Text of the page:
The Act serves to protect local public entities and public employees from liability arising from the operation of government. 745 ILCS 10/1-101.1(a) (West 1998); see Epstein, 178 Ill. 2d at 375. *fn1 By providing immunity, the General Assembly sought to prevent the dissipation of public funds on damage awards in tort cases. See Bubb, 167 Ill. 2d at 378. The Act does not create new duties; rather, it " `merely codifies those duties existing at common law[ ] to which the subsequently delineated immunities apply.' " Village of Bloomingdale v. CDG Enterprises, Inc., 196 Ill. 2d 484, 490 (2001), quoting Barnett v. Zion Park District, 171 Ill. 2d 378, 386 (1996). Since the Act was enacted in derogation of the common law, it must be strictly construed. Snyder v. Curran Township, 167 Ill. 2d 466, 477 (1995). Unless an immunity provision applies, municipalities are liable in tort to the same extent as private parties. See Barnett, 171 Ill. 2d at 386.
In the matter at bar, plaintiffs, in their amended complaint, allege substantially identical conduct on the part of each municipal defendant relating to the defendants' involvement in the planning and development of Westwood Park. With respect to each defendant, plaintiffs assert that the defendants "breached their duty to the plaintiffs by causing or allowing a change in the natural groundwater elevation and flow of groundwater to occur resulting in water from adjoining lands to gather on plaintiffs' property and the flooding of plaintiffs' real estate and residence." At common law, a landowner bears a duty not to increase the natural flow of surface water onto the property of an adjacent landowner. See Templeton v. Huss, 57 Ill. 2d 134, 141 (1974); Daum v. Cooper, 208 Ill. 391, 397-98 (1904); see generally 36 Ill. L. & Prac. §3, at 53 (1958) ("an upper landowner has no legal right to collect and discharge on to a servient estate any surface water which would not naturally flow in the direction of the servient estate"); 36 Ill. L. & Prac. §6, at 55-56 (1958) (stating that "[a] landowner may maintain an action to recover the damages suffered by him where another landowner improperly drains surface water onto his land. *** An action in chancery will also lie to enjoin a property owner from improperly draining surface waters onto another's land to the injury of the latter"). This common law duty applies equally to private and public landowners. Accordingly, a local public entity bears a common law duty not to increase the natural flow of surface water onto the property of an adjacent landowner.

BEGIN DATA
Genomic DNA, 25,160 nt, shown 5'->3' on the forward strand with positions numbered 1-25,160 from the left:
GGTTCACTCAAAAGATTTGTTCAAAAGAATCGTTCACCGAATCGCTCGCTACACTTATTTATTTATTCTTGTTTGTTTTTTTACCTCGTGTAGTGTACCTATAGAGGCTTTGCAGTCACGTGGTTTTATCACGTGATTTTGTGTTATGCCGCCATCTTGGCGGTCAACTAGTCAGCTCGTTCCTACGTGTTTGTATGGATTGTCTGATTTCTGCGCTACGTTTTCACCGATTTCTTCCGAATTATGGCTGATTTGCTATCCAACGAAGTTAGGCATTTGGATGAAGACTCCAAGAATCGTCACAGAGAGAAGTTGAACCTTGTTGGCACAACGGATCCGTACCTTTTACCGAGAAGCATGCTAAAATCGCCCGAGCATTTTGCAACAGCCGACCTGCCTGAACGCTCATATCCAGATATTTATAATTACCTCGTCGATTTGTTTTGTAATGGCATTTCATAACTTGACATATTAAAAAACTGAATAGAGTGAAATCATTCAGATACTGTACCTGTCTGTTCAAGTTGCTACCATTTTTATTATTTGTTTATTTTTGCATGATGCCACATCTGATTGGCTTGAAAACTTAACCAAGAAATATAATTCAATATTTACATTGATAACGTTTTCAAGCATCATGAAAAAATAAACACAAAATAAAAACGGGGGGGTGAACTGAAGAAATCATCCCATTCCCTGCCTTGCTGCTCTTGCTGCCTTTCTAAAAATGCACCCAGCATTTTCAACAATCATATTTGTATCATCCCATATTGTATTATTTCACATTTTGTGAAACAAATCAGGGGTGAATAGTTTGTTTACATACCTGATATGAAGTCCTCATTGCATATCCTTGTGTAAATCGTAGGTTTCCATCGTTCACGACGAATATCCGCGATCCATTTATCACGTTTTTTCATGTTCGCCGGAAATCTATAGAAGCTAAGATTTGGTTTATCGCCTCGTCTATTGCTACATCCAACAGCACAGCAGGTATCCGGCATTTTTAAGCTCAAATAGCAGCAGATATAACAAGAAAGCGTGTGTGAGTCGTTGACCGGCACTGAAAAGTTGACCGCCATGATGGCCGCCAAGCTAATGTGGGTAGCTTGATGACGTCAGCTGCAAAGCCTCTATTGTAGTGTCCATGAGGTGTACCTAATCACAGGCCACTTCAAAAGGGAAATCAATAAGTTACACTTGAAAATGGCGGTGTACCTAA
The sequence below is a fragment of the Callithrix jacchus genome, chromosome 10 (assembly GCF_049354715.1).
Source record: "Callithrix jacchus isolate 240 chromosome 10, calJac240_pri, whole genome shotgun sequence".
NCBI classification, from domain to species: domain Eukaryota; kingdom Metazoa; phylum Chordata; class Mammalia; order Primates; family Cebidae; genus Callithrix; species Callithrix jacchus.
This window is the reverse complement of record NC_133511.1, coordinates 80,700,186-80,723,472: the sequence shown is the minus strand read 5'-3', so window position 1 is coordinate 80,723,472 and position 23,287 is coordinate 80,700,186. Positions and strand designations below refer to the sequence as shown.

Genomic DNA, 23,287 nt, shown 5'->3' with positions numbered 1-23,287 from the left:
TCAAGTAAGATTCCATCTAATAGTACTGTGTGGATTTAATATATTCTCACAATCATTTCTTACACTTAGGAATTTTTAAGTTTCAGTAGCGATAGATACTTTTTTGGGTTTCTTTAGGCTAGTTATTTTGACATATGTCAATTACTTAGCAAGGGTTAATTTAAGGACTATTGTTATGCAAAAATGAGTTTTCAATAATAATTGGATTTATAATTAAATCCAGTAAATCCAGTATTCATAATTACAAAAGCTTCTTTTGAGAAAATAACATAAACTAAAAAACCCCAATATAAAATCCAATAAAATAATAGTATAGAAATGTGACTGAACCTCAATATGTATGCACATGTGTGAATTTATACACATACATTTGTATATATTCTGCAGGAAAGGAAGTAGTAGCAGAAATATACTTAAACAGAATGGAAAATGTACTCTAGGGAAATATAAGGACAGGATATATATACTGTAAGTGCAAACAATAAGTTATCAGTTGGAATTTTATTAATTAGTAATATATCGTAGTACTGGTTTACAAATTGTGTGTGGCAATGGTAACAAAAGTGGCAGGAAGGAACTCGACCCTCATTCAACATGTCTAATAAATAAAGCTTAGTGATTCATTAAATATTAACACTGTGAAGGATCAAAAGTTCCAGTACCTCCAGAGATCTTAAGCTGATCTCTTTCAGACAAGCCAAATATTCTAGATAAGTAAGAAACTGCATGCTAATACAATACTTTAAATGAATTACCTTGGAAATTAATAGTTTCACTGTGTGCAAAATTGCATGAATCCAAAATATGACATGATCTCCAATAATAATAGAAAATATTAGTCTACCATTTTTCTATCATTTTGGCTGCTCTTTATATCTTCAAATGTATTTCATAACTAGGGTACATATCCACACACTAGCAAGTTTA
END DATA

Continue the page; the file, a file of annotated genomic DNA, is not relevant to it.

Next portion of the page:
Our inquiry, however, is not concluded. After determining that a duty exists, we must next address whether provisions of the Tort Immunity Act immunize the municipal defendants in the matter at bar from liability for alleged breaches of this duty. As stated, the Tort Immunity Act adopted the general principle that " `local governmental units are liable in tort but limited this [liability] with an extensive list of immunities based on specific government functions.' " Zimmerman, 183 Ill. 2d at 43, quoting Burdinie, 139 Ill. 2d at 506. Moreover, "the existence of a duty and the existence of an immunity are separate issues." Barnett, 171 Ill. 2d at 388. The question thus becomes whether the Act insulates the defendants from the plaintiffs' viable common law tort claims. See Village of Bloomingdale v. CDG Enterprises, Inc., 196 Ill. 2d 484, 490 (2001) ("to determine whether [an] entity is liable for the breach of a duty, we look to the Tort Immunity Act, not the common law"). Because the immunities afforded to governmental entities operate as an affirmative defense, those entities bear the burden of properly raising and proving their immunity under the Act. It is only when the governmental entities have met this burden that a plaintiff's right to recovery is barred. Zimmerman, 183 Ill. 2d at 44; Bubb, 167 Ill. 2d at 378.
The trial and appellate courts held that defendants here met that burden, finding that section 2-201 provides immunity in this case. Section 2-201 extends the most significant protection afforded to public employees under the Act. D. Baum, Tort Liability of Local Governments and Their Employees: An Introduction to the Illinois Immunity Act, 1966 U. Ill. L.F. 981, 994. According to section 2-201:
"Except as otherwise provided by Statute, a public employee
serving in a position involving the determination of policy or the
exercise of discretion is not liable for an injury resulting from
his act or omission in determining policy when acting in the
exercise of such discretion even though abused." 745 ILCS 10/2-201
We first extensively discussed the scope of section 2-201 immunity in Snyder v. Curran Township, 167 Ill. 2d 466 (1995). In Snyder, the plaintiff lost control of her van when she encountered a sharp turn at the top of a hill on a rural road. The plaintiff sued Curran Township for its negligent failure to place a warning sign before the curve in conformity with the Illinois Vehicle Code, and the township claimed immunity under section 2-201. On appeal from a jury verdict in favor of the ...